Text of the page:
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Is anything vulgar (in dancing) today?


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#16 Alexandra

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Posted 20 November 2001 - 12:59 PM

[quote]Originally posted by Leigh Witchel:
I'm going to be a wag here, but does anyone else have moments or dancers in ballet that are so brazen or vulgar that you end up loving them for it?.

But then they're not vulgar. They're outrageously adorable smile.gif

Jude, I think different countries have different rules of applause. I've seen small touring companies of Russian dancers who dance to tape where the applause-time is several minutes; embarrassing, if the audience doesn't clap that much.

Applause habits and expectations have always interested me. There's so much conflicting information. One often reads of European companies that they love to come to America because the audiences were so demonstrative -- yet Americans will complain about applause milking (and not just of Russian companies).

#17 Calliope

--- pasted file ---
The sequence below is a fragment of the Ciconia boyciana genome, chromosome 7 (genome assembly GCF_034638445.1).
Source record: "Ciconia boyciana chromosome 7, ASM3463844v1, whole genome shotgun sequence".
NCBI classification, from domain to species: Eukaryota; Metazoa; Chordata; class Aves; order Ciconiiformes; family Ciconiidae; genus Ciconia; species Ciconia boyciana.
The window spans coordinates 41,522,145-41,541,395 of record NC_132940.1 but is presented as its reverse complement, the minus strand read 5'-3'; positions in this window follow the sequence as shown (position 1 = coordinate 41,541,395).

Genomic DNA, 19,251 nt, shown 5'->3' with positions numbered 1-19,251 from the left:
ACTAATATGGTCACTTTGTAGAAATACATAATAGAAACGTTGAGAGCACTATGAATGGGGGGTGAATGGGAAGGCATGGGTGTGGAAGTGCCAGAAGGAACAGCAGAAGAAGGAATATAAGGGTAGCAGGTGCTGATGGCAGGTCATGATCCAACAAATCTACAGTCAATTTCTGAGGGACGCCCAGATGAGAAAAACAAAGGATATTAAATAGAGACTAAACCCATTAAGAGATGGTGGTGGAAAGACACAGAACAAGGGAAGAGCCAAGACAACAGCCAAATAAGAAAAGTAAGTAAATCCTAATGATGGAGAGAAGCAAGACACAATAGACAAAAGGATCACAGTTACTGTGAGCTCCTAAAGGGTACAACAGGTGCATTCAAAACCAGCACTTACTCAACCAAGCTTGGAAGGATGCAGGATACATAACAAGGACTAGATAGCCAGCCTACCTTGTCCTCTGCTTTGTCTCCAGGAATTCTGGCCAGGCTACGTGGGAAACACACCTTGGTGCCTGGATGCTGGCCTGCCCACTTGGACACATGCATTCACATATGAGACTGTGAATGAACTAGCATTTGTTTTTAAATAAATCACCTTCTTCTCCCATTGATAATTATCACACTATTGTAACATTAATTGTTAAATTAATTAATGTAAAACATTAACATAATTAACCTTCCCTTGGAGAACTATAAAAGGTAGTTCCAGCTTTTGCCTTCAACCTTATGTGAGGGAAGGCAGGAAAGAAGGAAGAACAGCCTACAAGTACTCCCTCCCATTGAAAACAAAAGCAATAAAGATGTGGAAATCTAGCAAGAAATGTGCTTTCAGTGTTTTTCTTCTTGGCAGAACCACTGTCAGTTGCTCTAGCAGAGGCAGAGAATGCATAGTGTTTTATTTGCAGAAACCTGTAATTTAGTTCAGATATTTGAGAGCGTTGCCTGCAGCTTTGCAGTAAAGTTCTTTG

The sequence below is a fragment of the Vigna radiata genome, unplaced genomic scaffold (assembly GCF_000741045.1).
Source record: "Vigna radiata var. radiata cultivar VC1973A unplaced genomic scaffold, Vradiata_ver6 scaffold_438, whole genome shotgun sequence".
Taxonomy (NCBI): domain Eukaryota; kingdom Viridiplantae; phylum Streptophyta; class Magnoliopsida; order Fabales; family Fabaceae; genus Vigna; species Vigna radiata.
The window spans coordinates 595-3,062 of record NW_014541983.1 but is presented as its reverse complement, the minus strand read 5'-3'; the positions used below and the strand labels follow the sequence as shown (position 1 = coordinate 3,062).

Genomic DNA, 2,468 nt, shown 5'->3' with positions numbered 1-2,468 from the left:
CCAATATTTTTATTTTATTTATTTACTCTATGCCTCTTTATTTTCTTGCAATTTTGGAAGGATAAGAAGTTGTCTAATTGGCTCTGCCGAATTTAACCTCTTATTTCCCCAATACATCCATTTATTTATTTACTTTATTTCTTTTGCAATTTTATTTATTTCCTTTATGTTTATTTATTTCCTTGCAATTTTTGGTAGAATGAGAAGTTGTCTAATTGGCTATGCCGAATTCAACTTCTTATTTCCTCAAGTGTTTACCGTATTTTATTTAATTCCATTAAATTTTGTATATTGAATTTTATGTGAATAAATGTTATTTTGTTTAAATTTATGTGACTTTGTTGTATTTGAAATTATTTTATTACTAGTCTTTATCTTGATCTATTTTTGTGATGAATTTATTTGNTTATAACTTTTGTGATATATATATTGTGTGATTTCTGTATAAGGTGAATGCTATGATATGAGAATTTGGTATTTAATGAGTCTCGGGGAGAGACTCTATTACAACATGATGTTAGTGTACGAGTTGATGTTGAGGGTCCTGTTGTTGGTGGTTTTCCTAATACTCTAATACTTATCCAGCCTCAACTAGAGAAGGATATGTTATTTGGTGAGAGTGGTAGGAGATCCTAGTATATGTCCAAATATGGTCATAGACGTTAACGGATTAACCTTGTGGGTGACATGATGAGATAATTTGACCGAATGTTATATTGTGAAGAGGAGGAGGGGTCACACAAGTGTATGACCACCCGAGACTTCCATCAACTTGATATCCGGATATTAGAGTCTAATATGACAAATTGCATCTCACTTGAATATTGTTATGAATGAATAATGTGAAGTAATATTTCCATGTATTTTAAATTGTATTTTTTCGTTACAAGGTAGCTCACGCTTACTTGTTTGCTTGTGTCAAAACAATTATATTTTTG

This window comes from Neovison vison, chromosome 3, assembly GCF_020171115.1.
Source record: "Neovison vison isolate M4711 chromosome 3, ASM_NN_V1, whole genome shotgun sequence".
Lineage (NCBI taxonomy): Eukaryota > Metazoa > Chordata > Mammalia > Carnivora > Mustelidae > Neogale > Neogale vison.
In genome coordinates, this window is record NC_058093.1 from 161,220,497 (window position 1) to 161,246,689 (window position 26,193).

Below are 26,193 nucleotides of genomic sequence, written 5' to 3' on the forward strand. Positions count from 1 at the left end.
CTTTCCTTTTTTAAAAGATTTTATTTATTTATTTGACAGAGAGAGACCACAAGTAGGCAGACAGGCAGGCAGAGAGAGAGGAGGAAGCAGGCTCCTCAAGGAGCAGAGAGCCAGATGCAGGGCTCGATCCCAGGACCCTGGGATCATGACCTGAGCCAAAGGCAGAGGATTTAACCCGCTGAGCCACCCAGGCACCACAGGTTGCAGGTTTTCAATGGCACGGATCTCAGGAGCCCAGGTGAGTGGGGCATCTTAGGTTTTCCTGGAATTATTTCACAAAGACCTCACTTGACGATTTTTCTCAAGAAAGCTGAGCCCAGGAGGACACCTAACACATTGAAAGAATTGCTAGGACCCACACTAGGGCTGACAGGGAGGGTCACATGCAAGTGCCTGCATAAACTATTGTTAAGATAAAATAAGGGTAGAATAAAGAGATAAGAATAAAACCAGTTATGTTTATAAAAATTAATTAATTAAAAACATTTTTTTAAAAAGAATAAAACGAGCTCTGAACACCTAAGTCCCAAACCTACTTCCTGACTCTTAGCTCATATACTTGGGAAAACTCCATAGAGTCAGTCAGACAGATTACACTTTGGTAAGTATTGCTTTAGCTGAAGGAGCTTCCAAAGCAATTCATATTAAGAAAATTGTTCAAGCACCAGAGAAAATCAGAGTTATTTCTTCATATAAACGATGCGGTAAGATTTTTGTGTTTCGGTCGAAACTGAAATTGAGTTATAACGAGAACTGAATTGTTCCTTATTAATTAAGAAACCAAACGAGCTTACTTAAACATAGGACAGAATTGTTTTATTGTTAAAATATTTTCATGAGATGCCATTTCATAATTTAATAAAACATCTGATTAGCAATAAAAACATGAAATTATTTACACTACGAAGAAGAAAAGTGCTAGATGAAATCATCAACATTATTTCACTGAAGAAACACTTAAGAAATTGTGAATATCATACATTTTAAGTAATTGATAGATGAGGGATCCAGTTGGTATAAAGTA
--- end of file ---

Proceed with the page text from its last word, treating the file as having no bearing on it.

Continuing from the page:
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Posted 20 November 2001 - 04:40 PM

The polka section of Vienna Waltzes.
I think it's even been reviewed as "vulgar"

#18 Mel Johnson

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Posted 20 November 2001 - 10:56 PM

[quote]Originally posted by Richard Jones:
"That caesura at the end of the fouettés has been there for so long, it might as well be notated into the score, it's part of the landscape now."

Perhaps the English are more restrained! I hadn't encountered that effect before seeing the Kirov. Is this caesura generally observed in the USA?


Actually, the first time I encountered it in an American company was a performance of the David Blair production of Swan Lake for ABT. Toni Lander absolutely nailed the fouettés, and there was very little the orchestra could do to pick up for Bruce Marks' tours à la seconde until they (the audience) calmed down a little.

[ November 20, 2001: Message edited by: Mel Johnson ]



#19 4Ts

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Posted 20 November 2001 - 11:33 PM